advice

Interview Tips

businesswomen businesswoman interview meeting

Thanks to my recent post, your CV is as fine-tuned as a good-looking fish. By this time, no doubt, you’ll be practically wading through interview offers; employers, seeing your paperless/pictorial/well-fonted resume will have been falling over themselves to get hold of you and invite you for a coffee and a chat.

Incidentally, conceptualising interviews as nothing more than a chill cup of tea and conversation with your mates is one of the best pieces of advice I can give you. See below for details.

I don’t care who you are or how great your interpersonal skills are: interviews are emotionally draining for everyone. And since it’s because of me and my great advice that you’re faced with the prospect of so many interviews, I thought it’d be wrong of me to let you go into that situation without a few handy tips.


Wear clothes

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Originally, I wrote, “Dress for the job you want,” but that advice is so open to abuse (e.g. turning up to an interview for an HR position dressed as a fireman) that I decided to simplify it.

Friends, you absolutely must wear clothes when you go to interview. Very, very few employers look kindly upon naked candidates. (Classic exceptions include when applying to work as a topless model, lifeguard at a nude beach, or accountant in a large multi-national.)

What kind of clothes you should wear does, of course, depend on the position in question. Hope this helps.


Chill out

Just calm down!! Like, seriously, if you can’t keep your nerves under control, there’s no way you’ll get this job. You’ll have to move out of your flat and live under a pile of newspapers on the corner of the street. You’ll have to sell your plasma. So, you must relax. I can’t stress that enough. Hope this helps.

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One thing that always chills me out is the thought that, even if I don’t get the job, at least I’ll have a free cup of instant coffee and excuse to talk about myself for a couple of hours. Free substandard coffee and Rosie-centric chat are amongst my favourite things. “I guess it all started when I was eight…”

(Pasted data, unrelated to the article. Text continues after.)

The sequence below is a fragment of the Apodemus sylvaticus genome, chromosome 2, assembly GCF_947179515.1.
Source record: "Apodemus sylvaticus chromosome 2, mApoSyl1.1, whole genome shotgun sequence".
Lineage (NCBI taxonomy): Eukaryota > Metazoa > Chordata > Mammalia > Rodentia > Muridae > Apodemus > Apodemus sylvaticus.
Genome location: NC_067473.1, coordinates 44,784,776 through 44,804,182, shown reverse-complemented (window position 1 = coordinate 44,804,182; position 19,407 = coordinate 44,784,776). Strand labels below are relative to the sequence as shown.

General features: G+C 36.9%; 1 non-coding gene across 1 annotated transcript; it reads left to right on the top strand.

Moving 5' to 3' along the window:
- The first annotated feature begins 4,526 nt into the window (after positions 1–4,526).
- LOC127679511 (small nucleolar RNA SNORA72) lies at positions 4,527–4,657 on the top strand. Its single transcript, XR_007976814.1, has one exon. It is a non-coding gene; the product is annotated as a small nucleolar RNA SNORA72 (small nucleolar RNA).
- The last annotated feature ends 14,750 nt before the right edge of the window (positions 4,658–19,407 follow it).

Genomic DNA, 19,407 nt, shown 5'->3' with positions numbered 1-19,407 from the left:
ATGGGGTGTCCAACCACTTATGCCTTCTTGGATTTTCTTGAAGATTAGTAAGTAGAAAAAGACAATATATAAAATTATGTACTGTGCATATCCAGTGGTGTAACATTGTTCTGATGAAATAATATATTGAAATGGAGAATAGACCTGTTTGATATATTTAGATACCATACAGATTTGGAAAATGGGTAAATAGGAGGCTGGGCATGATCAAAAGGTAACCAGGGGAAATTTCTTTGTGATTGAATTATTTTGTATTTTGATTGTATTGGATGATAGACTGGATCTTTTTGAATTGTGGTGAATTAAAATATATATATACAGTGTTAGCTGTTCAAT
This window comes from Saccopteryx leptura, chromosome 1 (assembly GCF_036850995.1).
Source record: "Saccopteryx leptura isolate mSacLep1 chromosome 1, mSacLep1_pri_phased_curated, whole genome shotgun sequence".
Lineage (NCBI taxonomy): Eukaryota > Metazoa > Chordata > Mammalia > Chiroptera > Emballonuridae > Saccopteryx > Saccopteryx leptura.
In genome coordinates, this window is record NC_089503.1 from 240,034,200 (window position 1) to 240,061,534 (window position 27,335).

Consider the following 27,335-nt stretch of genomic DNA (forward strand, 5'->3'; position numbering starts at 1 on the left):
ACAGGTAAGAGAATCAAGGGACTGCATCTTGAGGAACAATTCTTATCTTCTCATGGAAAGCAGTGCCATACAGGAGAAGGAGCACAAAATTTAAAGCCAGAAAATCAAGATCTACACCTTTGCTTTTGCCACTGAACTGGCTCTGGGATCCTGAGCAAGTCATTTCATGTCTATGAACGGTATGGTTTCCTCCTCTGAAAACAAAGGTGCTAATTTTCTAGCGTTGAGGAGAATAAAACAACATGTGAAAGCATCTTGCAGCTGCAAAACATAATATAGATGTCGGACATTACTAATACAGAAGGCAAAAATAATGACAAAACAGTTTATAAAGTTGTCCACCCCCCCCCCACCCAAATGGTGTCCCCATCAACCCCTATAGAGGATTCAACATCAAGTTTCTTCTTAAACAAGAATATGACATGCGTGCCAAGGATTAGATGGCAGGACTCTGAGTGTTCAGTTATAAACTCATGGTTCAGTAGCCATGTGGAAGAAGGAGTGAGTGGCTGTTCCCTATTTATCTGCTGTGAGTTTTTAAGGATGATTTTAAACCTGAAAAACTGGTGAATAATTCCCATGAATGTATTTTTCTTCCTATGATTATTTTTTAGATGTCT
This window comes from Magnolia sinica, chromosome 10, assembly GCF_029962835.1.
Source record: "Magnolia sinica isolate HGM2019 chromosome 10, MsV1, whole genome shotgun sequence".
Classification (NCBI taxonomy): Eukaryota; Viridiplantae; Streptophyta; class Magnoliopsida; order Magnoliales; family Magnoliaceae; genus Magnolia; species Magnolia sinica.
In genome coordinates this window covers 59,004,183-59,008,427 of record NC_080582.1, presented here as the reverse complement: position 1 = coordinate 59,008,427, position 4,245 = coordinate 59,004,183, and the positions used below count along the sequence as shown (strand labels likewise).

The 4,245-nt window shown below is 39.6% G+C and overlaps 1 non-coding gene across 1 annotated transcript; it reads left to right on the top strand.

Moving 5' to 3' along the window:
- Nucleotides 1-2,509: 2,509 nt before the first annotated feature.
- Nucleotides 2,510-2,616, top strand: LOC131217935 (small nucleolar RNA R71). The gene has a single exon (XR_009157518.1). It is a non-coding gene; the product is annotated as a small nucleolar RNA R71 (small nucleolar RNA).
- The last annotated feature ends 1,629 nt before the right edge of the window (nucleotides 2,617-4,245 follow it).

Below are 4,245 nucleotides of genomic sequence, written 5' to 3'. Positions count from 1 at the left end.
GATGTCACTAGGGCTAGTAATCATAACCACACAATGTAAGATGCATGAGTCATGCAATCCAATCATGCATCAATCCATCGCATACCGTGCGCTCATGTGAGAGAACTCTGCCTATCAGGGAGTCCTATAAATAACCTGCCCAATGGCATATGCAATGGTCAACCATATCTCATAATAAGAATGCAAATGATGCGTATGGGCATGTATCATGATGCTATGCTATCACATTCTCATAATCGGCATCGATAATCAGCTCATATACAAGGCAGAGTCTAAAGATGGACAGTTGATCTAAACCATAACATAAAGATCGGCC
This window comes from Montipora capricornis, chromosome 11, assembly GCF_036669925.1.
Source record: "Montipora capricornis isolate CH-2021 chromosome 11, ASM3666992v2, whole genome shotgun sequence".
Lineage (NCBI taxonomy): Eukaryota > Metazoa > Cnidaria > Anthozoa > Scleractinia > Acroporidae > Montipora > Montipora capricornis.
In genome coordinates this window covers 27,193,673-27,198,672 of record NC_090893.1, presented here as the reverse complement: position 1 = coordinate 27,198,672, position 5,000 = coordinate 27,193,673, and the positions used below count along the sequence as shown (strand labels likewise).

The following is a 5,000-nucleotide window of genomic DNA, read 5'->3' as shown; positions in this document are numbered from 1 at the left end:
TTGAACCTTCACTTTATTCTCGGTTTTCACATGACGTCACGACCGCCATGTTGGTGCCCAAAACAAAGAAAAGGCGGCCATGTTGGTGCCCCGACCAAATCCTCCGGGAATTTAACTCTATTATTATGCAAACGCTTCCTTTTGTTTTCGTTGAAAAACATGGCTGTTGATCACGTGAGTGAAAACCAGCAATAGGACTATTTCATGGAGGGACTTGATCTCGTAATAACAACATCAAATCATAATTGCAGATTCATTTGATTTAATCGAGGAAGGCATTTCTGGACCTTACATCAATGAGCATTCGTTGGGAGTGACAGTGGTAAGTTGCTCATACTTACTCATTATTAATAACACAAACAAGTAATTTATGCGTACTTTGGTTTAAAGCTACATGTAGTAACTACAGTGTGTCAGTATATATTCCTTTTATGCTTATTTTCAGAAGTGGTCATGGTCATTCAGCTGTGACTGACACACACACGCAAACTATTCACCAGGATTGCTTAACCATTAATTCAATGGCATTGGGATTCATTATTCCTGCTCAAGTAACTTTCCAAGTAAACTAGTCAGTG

I think it’s a good idea, to sedate the butterflies in your stomach, to imagine that you’re heading to a mediocre, somewhat sterile business-themed caf to have a chat with a friend of yours. Don’t think about it as a job interview: think about it as a conversation with a mate who always insists you wear suits whenever you meet.

Sure, this falls down because very few friends are quite that interested in your employment history, and you probably shouldn’t swear quite that much at a potential boss, but it will give you a certain joviality and cheeriness. Those are qualities, as we all know, which are valued extremely highly by businesses.


Prepare answers for predictable questions

No two interviews are exactly alike, but most employers are bound to ask similar sort of things – why do you want this job, what experience do you have, why have you brought a wasp nest to a business park. That kind of thing. It’s worth scripting answers for some of the more common questions so you can reel them off fluently. Here are a couple of examples; feel free to use them, although I fear they’re not as universal as I’d like so you may have to adapt them.

Tell me about yourself.